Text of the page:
Domestic violence victims 'desperate' to escape as lockdown takes effect

Victims of domestic violence are said to be ‘desperate’ to seek shelter ahead of the impending national lockdown.

Charities are warning that the looming coronavirus restrictions will leave vulnerable people in fear of being trapped indoors with their abusers, as movement is curtailed in the run-up to Christmas.

During the first lockdown, groups supporting victims of domestic abuse reported a spike in violence and calls to helplines. The month-long restrictions due to begin on Thursday could again place households under strain, even though anyone seeking help is exempt from the rules.

Women’s Aid warned that support services needed more Government funding to cope with the heightened pressures amid the pandemic as it cited figures showing 61 per cent of survivors had told the charity their abuse has worsened during the first lockdown

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Sophie Francis-Cansfield, Senior Campaigns and Policy Officer, said: ‘Women’s domestic abuse support services were already facing a funding crisis when this pandemic hit. They had little or no financial resilience to meet the unprecedented challenges posed by Covid-19, and now vital specialist services are experiencing a significant financial impact.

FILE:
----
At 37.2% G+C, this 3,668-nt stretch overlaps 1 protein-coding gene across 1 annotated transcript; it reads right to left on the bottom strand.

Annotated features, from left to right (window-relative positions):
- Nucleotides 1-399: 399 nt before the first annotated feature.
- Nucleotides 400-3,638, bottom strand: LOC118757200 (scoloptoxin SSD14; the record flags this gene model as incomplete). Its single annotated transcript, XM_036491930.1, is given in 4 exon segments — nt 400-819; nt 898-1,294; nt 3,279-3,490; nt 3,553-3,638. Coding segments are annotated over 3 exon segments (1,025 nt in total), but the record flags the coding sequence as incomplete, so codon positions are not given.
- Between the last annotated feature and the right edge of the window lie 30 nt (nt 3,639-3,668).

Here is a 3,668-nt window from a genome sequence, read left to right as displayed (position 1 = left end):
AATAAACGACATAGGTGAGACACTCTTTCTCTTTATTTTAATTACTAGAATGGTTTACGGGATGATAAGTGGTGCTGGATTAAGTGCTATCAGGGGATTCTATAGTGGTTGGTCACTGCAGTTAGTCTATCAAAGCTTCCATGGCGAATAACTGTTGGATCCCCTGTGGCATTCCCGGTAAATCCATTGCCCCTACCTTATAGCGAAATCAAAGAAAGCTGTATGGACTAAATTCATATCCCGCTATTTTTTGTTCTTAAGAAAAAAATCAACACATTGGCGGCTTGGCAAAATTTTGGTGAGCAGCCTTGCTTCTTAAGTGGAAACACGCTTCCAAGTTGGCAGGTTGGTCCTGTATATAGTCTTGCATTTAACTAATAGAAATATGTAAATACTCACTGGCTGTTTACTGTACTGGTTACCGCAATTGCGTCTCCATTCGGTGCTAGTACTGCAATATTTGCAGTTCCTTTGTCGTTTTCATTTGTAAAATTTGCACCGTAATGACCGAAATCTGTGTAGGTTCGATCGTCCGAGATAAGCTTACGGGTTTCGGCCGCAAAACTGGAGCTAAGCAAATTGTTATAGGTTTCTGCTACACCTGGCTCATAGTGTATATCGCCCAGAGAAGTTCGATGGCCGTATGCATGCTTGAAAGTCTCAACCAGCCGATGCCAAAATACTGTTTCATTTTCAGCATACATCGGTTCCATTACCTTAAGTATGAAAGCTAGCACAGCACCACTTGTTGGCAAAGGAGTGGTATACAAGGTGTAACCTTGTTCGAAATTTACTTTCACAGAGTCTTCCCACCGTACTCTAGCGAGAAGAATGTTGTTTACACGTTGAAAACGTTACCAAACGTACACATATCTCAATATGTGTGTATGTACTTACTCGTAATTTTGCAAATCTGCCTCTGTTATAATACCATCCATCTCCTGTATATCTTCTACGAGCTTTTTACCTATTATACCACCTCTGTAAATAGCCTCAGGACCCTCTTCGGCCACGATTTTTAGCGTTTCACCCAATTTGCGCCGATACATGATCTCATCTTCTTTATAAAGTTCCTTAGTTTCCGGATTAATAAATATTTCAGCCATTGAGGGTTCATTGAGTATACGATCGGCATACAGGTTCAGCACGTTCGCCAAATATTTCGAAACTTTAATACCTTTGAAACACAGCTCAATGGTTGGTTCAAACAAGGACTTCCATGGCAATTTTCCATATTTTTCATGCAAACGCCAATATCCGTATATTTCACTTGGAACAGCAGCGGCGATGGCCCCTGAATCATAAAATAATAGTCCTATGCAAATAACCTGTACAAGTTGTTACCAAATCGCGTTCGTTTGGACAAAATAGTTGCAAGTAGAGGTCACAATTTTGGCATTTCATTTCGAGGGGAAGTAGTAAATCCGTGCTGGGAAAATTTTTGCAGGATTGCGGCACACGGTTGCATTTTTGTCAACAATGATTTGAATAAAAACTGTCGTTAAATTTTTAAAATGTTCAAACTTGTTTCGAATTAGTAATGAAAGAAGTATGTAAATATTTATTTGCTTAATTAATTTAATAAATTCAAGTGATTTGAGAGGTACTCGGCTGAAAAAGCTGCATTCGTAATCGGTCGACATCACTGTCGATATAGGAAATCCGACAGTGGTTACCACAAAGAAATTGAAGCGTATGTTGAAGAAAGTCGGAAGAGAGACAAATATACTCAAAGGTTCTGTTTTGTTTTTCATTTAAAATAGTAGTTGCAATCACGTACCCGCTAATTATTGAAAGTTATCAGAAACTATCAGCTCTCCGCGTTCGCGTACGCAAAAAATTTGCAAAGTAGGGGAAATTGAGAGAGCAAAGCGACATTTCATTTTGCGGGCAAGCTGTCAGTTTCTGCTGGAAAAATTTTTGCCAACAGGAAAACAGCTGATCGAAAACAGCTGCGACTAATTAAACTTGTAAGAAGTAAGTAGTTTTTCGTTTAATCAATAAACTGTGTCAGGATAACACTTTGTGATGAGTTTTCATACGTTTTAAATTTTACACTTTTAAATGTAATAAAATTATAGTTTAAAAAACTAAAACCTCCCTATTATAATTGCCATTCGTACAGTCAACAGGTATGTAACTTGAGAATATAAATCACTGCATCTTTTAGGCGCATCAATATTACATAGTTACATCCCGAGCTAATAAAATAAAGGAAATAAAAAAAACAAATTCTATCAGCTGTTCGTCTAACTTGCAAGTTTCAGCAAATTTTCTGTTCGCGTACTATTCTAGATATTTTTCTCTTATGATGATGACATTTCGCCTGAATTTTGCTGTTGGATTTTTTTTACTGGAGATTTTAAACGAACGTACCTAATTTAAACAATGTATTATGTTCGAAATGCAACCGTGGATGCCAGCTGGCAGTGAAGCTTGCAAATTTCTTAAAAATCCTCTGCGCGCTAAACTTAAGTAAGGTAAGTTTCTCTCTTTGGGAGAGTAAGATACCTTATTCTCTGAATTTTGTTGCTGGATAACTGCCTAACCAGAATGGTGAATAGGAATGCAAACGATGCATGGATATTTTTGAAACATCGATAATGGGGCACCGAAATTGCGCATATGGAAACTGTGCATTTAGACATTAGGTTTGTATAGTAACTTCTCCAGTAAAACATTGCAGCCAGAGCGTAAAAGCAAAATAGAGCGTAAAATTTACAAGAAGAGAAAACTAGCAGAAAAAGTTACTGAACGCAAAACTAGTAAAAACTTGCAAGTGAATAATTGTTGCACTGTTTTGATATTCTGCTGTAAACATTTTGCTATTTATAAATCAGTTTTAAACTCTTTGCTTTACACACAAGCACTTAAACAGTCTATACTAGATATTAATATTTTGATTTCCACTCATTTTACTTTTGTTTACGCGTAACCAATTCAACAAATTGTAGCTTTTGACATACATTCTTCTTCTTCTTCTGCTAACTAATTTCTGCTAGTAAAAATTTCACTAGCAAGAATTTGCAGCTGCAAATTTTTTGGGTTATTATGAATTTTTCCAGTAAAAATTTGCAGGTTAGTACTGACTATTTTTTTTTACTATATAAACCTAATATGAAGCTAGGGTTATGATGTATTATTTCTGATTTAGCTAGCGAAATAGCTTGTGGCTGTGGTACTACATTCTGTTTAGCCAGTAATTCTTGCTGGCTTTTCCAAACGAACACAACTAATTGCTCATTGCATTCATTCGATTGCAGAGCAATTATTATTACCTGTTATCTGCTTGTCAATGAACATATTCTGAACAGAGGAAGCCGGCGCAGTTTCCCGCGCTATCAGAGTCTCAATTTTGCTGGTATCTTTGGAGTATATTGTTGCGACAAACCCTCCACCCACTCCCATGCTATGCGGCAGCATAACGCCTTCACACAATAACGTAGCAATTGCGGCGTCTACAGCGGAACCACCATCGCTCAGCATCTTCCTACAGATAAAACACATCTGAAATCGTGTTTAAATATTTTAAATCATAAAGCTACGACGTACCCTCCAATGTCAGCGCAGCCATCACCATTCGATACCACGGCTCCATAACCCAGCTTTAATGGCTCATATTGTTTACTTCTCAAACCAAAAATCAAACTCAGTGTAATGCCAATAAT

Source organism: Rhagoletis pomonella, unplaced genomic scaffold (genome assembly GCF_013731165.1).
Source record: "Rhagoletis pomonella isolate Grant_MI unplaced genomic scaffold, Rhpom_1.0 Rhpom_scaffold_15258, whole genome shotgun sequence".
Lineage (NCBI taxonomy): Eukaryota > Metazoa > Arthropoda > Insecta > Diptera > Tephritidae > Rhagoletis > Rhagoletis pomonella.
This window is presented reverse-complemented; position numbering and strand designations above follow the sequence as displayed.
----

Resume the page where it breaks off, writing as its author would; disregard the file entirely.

‘We continue to urge for a long-term sustainable funding solution for the violence against women and girls’ sector if it is to survive.’

She continued: ‘Women’s Aid estimate that an investment of £393 million a year is needed to secure a sustainable refuge sector and vital community-based support that is available and accessible to all women experiencing domestic abuse.

Director of operations Jane Keeper said: ‘We know that the window to get help is ordinarily very limited – that window narrows even further when isolated at home with an abusive partner.

‘What we saw earlier this year as the country entered the first stage of lockdown was a large spike in demand for our services.

‘We are fully prepared for that to continue as we move into new restrictions. I want to reassure any woman who needs us that our services have remained open and have remained safe during lockdown.

‘There were no disruptions and women who needed us were able to reach us and access the help they needed.’

As well as urging victims not to suffer in silence, many support groups are taking part in 16 days of activism against gender-based violence, an international campaign being led by the UN.

During the first lockdown the Government made £76 million available to support vulnerable people, including those suffering domestic violence.

Of this package, £1million was allocated to 25 domestic abuse charities in September 2020.

The funding was intended to help groups facing additional pressures due to the pandemic and create extra bed spaces for those fleeing abuse.

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